A plea to students, parents, teachers and school faculty

There was a recent tragedy involving a young female student here at Watertown High School. I won’t go into details out of respect for her family. The whole sad scenario causes me to flash back to my high school days.

I have tried and tried but I can not figure out why I was so miserable and lonely in high school. It’s true, I was a fairly shy kid and it did not help that my high school in Phoenix at the time had about 4500 students. I was one of those kids who just got lost in the crowd. It led me to absolutely hate school. One of my clearest memories is the way I dealt with lunch time at school. The idea of going into the cafeteria was overwhelming to me because I had no one to sit by or to talk to. No one. So, for about two years, every lunch period, I would simply hide in different bathrooms until the bell rang. Many years have passed since high school and these memories still make me emotional.

I recall all the school assemblies felt the same way. One time there was some kind of pep rally at the football field during the day. Of course, I knew that I would be sitting by myself and that felt like more than I could bear. On this particular occasion I was caught for not being at the rally. I was taken to the principal’s office and was given some kind of punishment. The principal never asked me why I was off on my own. Maybe he was too busy. Maybe he forgot why he wanted to work with students in the first place. I do know that he looked right through me.

You may wonder, I know I do, why didn’t I ever tell anyone? Why didn’t I open up to anyone? My best guess is that I was embarrassed. Who wants to be the kid that is hiding in bathrooms while everyone else is carrying on with life? It was not until many years had passed that I felt the freedom to share some of these memories with others.

Why am I telling you all of this? Because during these years I was not a bad kid. I was shy. I was scared. I did not fit in with the crowd (or with anyone for that matter). You know what would have made all the difference to me during high school? If someone, student, teacher, faculty, had reached out to me and asked me how I was doing. Someone who would look beyond my aloof behavior and try to connect with me on a relational level. I honestly believe that if I had one good friend during high school that it would have made all the difference.

My encouragement to students, parents and school faculty is to look for those who are on the fringe. Look for those who don’t seem to have many friends. Don’t be quick to judge. You don’t know how tough their family life is. You don’t know the personal demons they are dealing with. You don’t know their fears, worries or concerns. Once you start looking I believe you will see them all around you. Then, take some small steps to reach out to them. Start asking them how they are doing. Share a meal with them. You never know when you are going to step into the life of a student who desperately needs someone that cares about them and will be a friend to them.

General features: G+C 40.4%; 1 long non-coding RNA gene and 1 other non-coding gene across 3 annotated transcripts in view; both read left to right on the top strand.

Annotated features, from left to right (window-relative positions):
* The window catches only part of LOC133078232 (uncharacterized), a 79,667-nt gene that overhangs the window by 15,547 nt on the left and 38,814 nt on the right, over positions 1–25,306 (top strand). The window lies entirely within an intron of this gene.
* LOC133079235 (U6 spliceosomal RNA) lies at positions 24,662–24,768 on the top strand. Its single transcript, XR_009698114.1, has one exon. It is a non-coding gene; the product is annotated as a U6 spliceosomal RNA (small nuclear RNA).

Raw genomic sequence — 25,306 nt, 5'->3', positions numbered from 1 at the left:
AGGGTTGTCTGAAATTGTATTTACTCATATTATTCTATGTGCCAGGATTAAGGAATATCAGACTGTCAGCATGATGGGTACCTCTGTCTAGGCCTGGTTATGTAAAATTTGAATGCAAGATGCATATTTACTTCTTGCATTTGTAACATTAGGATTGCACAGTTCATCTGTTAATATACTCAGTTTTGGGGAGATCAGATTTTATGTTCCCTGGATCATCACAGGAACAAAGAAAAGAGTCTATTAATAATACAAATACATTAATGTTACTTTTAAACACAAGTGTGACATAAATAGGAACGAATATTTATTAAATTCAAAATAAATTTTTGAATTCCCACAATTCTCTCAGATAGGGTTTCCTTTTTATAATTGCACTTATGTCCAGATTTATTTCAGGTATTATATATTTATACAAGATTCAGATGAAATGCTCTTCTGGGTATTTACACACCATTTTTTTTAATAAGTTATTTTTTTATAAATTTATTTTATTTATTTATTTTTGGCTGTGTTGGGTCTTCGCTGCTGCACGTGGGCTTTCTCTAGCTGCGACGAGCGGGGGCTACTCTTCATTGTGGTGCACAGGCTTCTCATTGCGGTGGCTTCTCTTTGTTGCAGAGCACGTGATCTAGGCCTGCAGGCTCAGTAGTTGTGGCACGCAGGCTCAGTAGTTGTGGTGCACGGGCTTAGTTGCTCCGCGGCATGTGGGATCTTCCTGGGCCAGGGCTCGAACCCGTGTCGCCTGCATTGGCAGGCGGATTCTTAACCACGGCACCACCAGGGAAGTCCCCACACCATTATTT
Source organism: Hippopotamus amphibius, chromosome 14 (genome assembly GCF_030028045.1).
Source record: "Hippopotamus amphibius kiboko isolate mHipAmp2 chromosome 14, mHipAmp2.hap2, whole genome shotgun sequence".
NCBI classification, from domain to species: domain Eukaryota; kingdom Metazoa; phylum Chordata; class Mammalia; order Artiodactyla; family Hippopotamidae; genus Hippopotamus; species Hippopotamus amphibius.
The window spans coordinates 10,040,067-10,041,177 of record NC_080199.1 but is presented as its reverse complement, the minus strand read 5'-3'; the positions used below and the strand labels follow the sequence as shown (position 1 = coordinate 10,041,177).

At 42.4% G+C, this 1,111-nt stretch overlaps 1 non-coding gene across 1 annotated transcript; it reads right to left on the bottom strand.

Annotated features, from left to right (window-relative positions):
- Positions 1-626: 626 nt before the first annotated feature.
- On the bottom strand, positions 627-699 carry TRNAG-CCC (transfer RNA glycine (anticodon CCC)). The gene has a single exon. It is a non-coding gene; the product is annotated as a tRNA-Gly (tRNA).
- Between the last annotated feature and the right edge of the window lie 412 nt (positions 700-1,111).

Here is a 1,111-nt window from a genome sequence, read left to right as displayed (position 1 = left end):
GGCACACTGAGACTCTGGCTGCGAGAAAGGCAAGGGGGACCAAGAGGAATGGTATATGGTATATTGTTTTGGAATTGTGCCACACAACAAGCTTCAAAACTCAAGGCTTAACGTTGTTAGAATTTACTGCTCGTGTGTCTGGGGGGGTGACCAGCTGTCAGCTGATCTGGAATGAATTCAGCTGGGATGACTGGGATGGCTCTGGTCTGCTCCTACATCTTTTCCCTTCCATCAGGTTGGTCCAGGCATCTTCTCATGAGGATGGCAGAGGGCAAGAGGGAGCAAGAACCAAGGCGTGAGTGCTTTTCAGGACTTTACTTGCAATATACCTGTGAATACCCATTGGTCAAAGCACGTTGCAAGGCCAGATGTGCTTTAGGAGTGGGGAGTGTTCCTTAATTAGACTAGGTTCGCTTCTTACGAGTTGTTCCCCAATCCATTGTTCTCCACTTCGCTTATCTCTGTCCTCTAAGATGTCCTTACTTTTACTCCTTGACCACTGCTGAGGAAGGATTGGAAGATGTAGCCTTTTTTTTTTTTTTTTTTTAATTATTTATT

1. So well written Michael, and I couldn’t agree more. And it isn’t just kids, but loneliness can follow us all our days. Thanks for this reminder and exhortation!

    Liked by 1 person

    1. I agree John. This simple message applies to all stages of life I suppose. The need to always be looking for those who are struggling and reaching out to them. Good to hear from you!


  2. Wendy says:

    I was looking for the words-these words that you wrote so well. I hope you share this with schools. It could become a learning tool for teachers and students. Too many of our children are getting lost in the crowd. Thanks Michael!!

    Liked by 1 person

    1. You are welcome! Thanks for reading and responding!


  3. Barb says:

    Thank you for sharing. It may save a life❤️

    Liked by 1 person

    1. Hope this post encourages people to take the time to get involved in the lives of others. Good to hear from you. Have a nice day!


  4. Donna Jensen says:

    This is unfortunately very true, oftentimes our school days can be very lonely and even devastating. Many fail to even tell their parents what they are going through or feeling and for various reasons. Sadly also that can carry through into adulthood, we can feel lonely even amongst a crowd, like the world continues to come and go ,everyone is busy and no one appears to care. This is a very noisey world, we may preach or know we should reach out to others but neglect to do so for fear no one actually cares or perhaps we feel our problem isnt enough to bother others with. I guess id sum this up by saying persons of all ages and lifestyle can experience feelings such as these,however our students are especially vulnerable and often just get lost in the ‘shuffle ‘ of busy lives. Pastor Michaels post/message is most timely. We must take more time to observe those around us and make ourselves available ! After all,I believe its true that God is more interested in our availabilities than our abilities! I will pray ” God make me willing to be available “!

    Liked by 1 person

    1. Great thoughts, Donna! I agree with you 100%!


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